New On Nature.com: Proteomic Profiling Of Host-Biofilm Interactions In An Oral Infection Model Resembling The Periodontal Pocket

Published online on November 3, 2015 by Scientific Reports, this article by Kai Bao, Nagihan Bostanci, George N. Belibasakis, Nathalie Selevsek and Jonas Grossmann (University of Zürich, Switzerland) is now available to view.

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Nov 10, 2015
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Abstract

Periodontal infections cause inflammatory destruction of the tooth supporting tissues. We recently developed a dynamic, in vitroperiodontal organotypic tissue model in a perfusion bioreactor system, in co-culture with an 11-species subgingival biofilm, which may recapitulate early events during the establishment of periodontal infections. This study aimed to characterize the global proteome regulations in this host-biofilm interaction model. Semi-quantitative shotgun proteomics were applied for protein identification and quantification in the co-culture supernatants (human and bacterial) and the biofilm lysates (bacterial). A total of 896 and 3363 proteins were identified as secreted in the supernatant and expressed in the biofilm lysate, respectively. Enriched gene ontology analysis revealed that the regulated secreted human tissue proteins were related to processes of cytoskeletal rearrangement, stress responses, apoptosis, and antigen presentation, all of which are commensurate with deregulated host responses. Most secreted bacterial biofilm proteins derived from their cytoplasmic domain. In the presence of the tissue, the levels ofFusobacterium nucleatum, Actinomyces oris and Campylobacter rectusproteins were significantly regulated. The functions of the up-regulated intracellular (biofilm lysate) proteins were associated with cytokinesis. In conclusion, the proteomic overview of regulated pathways in this host-biofilm interaction model provides insights to the early events of periodontal pathogenesis.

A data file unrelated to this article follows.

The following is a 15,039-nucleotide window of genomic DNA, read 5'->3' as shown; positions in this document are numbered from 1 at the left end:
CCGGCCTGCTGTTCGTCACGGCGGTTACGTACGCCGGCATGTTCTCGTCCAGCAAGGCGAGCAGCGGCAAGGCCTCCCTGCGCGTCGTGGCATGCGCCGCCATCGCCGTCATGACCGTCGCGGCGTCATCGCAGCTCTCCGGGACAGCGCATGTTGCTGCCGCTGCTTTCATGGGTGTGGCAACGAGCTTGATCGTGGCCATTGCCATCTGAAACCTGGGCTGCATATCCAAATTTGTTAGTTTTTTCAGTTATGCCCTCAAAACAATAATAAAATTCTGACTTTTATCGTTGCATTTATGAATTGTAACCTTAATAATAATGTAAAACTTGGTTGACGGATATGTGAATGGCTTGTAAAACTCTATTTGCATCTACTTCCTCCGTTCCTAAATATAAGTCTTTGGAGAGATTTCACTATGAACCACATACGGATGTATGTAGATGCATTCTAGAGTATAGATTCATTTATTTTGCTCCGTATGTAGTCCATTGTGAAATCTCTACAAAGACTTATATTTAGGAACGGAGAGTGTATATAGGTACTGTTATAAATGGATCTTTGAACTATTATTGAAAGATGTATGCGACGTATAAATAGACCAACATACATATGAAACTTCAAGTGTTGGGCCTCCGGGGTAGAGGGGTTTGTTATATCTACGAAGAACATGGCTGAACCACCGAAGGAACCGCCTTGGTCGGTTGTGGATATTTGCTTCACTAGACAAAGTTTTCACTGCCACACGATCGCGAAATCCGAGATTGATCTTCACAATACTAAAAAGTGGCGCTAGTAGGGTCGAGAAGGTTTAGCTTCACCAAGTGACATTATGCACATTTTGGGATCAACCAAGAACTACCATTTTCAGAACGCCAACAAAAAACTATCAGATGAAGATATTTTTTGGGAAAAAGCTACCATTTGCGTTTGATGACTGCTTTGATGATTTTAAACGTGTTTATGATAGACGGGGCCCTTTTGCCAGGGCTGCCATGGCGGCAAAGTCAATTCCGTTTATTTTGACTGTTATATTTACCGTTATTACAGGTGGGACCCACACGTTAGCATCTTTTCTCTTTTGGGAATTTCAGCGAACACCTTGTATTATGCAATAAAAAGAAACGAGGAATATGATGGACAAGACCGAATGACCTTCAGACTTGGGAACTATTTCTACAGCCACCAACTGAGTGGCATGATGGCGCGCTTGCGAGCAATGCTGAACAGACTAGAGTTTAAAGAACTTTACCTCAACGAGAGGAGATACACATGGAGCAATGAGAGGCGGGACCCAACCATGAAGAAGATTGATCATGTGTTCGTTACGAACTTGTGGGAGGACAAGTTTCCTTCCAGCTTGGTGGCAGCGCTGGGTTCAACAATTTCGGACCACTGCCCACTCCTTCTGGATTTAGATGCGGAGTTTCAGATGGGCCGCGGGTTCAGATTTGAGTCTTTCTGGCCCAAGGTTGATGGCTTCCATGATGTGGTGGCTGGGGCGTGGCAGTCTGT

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Go to the profile of Jen Thoroughgood

Jen Thoroughgood

Former Head of Communities, Springer Nature

I'm no longer with Springer Nature so please send your community-related queries to communities@nature.com. Thanks!

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